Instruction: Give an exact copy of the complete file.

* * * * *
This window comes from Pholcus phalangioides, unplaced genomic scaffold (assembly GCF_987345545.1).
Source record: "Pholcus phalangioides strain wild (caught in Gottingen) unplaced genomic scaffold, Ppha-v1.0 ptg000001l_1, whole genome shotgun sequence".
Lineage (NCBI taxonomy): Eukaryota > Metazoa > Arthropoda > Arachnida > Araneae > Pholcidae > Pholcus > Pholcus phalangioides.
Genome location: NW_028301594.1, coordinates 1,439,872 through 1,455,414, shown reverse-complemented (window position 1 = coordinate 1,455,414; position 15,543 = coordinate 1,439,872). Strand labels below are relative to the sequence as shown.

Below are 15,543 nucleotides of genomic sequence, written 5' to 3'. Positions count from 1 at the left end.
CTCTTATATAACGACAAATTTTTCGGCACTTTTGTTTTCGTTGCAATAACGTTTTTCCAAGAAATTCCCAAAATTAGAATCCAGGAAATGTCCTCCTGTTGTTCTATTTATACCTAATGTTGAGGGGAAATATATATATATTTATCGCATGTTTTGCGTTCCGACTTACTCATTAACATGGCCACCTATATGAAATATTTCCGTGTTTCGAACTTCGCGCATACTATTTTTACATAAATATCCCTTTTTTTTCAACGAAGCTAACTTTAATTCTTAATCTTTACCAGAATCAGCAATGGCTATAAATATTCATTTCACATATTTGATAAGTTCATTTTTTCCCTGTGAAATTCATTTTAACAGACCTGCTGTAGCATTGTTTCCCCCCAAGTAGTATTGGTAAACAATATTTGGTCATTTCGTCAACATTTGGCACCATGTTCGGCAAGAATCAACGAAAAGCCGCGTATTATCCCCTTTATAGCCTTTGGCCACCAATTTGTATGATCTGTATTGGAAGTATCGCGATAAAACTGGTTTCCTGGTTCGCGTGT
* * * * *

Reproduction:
This window comes from Pholcus phalangioides, unplaced genomic scaffold (assembly GCF_987345545.1).
Source record: "Pholcus phalangioides strain wild (caught in Gottingen) unplaced genomic scaffold, Ppha-v1.0 ptg000001l_1, whole genome shotgun sequence".
Lineage (NCBI taxonomy): Eukaryota > Metazoa > Arthropoda > Arachnida > Araneae > Pholcidae > Pholcus > Pholcus phalangioides.
Genome location: NW_028301594.1, coordinates 1,439,872 through 1,455,414, shown reverse-complemented (window position 1 = coordinate 1,455,414; position 15,543 = coordinate 1,439,872). Strand labels below are relative to the sequence as shown.

Below are 15,543 nucleotides of genomic sequence, written 5' to 3'. Positions count from 1 at the left end.
CTCTTATATAACGACAAATTTTTCGGCACTTTTGTTTTCGTTGCAATAACGTTTTTCCAAGAAATTCCCAAAATTAGAATCCAGGAAATGTCCTCCTGTTGTTCTATTTATACCTAATGTTGAGGGGAAATATATATATATTTATCGCATGTTTTGCGTTCCGACTTACTCATTAACATGGCCACCTATATGAAATATTTCCGTGTTTCGAACTTCGCGCATACTATTTTTACATAAATATCCCTTTTTTTTCAACGAAGCTAACTTTAATTCTTAATCTTTACCAGAATCAGCAATGGCTATAAATATTCATTTCACATATTTGATAAGTTCATTTTTTCCCTGTGAAATTCATTTTAACAGACCTGCTGTAGCATTGTTTCCCCCCAAGTAGTATTGGTAAACAATATTTGGTCATTTCGTCAACATTTGGCACCATGTTCGGCAAGAATCAACGAAAAGCCGCGTATTATCCCCTTTATAGCCTTTGGCCACCAATTTGTATGATCTGTATTGGAAGTATCGCGATAAAACTGGTTTCCTGGTTCGCGTGT